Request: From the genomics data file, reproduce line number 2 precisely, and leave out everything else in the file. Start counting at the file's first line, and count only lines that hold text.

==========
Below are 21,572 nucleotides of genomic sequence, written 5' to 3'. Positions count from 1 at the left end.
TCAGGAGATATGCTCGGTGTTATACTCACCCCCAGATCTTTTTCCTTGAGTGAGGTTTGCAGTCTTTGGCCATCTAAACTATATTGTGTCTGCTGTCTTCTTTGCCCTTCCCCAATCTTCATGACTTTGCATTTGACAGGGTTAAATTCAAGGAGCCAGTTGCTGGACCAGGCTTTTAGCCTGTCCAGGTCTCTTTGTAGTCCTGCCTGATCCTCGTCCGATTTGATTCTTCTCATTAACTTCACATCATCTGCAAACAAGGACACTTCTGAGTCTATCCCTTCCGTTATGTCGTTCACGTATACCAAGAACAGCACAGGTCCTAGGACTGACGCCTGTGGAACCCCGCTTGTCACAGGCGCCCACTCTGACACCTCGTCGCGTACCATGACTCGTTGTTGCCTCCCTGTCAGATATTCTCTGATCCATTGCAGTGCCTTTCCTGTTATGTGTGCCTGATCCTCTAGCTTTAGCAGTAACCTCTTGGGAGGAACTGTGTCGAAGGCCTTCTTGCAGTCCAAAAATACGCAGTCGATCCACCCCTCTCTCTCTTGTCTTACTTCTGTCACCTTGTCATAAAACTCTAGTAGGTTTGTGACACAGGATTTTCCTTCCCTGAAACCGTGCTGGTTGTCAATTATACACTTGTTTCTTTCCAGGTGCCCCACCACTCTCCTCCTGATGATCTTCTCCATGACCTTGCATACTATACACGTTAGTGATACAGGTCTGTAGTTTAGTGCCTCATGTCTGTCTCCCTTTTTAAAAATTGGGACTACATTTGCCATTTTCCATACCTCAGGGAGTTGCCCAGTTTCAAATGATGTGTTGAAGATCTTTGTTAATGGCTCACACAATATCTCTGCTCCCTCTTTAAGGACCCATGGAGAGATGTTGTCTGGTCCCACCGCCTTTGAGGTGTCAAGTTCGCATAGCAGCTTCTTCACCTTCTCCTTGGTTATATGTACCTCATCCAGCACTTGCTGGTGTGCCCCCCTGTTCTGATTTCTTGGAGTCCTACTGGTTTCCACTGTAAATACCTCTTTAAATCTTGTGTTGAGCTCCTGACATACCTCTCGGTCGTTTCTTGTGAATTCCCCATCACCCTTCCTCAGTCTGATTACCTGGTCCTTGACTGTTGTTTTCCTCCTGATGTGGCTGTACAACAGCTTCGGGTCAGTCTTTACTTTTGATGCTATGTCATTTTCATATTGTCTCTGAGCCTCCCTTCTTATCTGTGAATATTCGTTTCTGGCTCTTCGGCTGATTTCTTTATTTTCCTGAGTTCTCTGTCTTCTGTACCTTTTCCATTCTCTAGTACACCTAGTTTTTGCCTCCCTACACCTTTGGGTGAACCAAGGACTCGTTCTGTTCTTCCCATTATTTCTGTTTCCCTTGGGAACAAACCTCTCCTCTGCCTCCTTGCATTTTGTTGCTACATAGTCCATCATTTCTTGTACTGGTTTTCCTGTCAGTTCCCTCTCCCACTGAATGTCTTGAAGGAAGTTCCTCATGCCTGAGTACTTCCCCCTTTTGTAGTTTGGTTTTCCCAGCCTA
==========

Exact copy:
TCAGGAGATATGCTCGGTGTTATACTCACCCCCAGATCTTTTTCCTTGAGTGAGGTTTGCAGTCTTTGGCCATCTAAACTATATTGTGTCTGCTGTCTTCTTTGCCCTTCCCCAATCTTCATGACTTTGCATTTGACAGGGTTAAATTCAAGGAGCCAGTTGCTGGACCAGGCTTTTAGCCTGTCCAGGTCTCTTTGTAGTCCTGCCTGATCCTCGTCCGATTTGATTCTTCTCATTAACTTCACATCATCTGCAAACAAGGACACTTCTGAGTCTATCCCTTCCGTTATGTCGTTCACGTATACCAAGAACAGCACAGGTCCTAGGACTGACGCCTGTGGAACCCCGCTTGTCACAGGCGCCCACTCTGACACCTCGTCGCGTACCATGACTCGTTGTTGCCTCCCTGTCAGATATTCTCTGATCCATTGCAGTGCCTTTCCTGTTATGTGTGCCTGATCCTCTAGCTTTAGCAGTAACCTCTTGGGAGGAACTGTGTCGAAGGCCTTCTTGCAGTCCAAAAATACGCAGTCGATCCACCCCTCTCTCTCTTGTCTTACTTCTGTCACCTTGTCATAAAACTCTAGTAGGTTTGTGACACAGGATTTTCCTTCCCTGAAACCGTGCTGGTTGTCAATTATACACTTGTTTCTTTCCAGGTGCCCCACCACTCTCCTCCTGATGATCTTCTCCATGACCTTGCATACTATACACGTTAGTGATACAGGTCTGTAGTTTAGTGCCTCATGTCTGTCTCCCTTTTTAAAAATTGGGACTACATTTGCCATTTTCCATACCTCAGGGAGTTGCCCAGTTTCAAATGATGTGTTGAAGATCTTTGTTAATGGCTCACACAATATCTCTGCTCCCTCTTTAAGGACCCATGGAGAGATGTTGTCTGGTCCCACCGCCTTTGAGGTGTCAAGTTCGCATAGCAGCTTCTTCACCTTCTCCTTGGTTATATGTACCTCATCCAGCACTTGCTGGTGTGCCCCCCTGTTCTGATTTCTTGGAGTCCTACTGGTTTCCACTGTAAATACCTCTTTAAATCTTGTGTTGAGCTCCTGACATACCTCTCGGTCGTTTCTTGTGAATTCCCCATCACCCTTCCTCAGTCTGATTACCTGGTCCTTGACTGTTGTTTTCCTCCTGATGTGGCTGTACAACAGCTTCGGGTCAGTCTTTACTTTTGATGCTATGTCATTTTCATATTGTCTCTGAGCCTCCCTTCTTATCTGTGAATATTCGTTTCTGGCTCTTCGGCTGATTTCTTTATTTTCCTGAGTTCTCTGTCTTCTGTACCTTTTCCATTCTCTAGTACACCTAGTTTTTGCCTCCCTACACCTTTGGGTGAACCAAGGACTCGTTCTGTTCTTCCCATTATTTCTGTTTCCCTTGGGAACAAACCTCTCCTCTGCCTCCTTGCATTTTGTTGCTACATAGTCCATCATTTCTTGTACTGGTTTTCCTGTCAGTTCCCTCTCCCACTGAATGTCTTGAAGGAAGTTCCTCATGCCTGAGTACTTCCCCCTTTTGTAGTTTGGTTTTCCCAGCCTA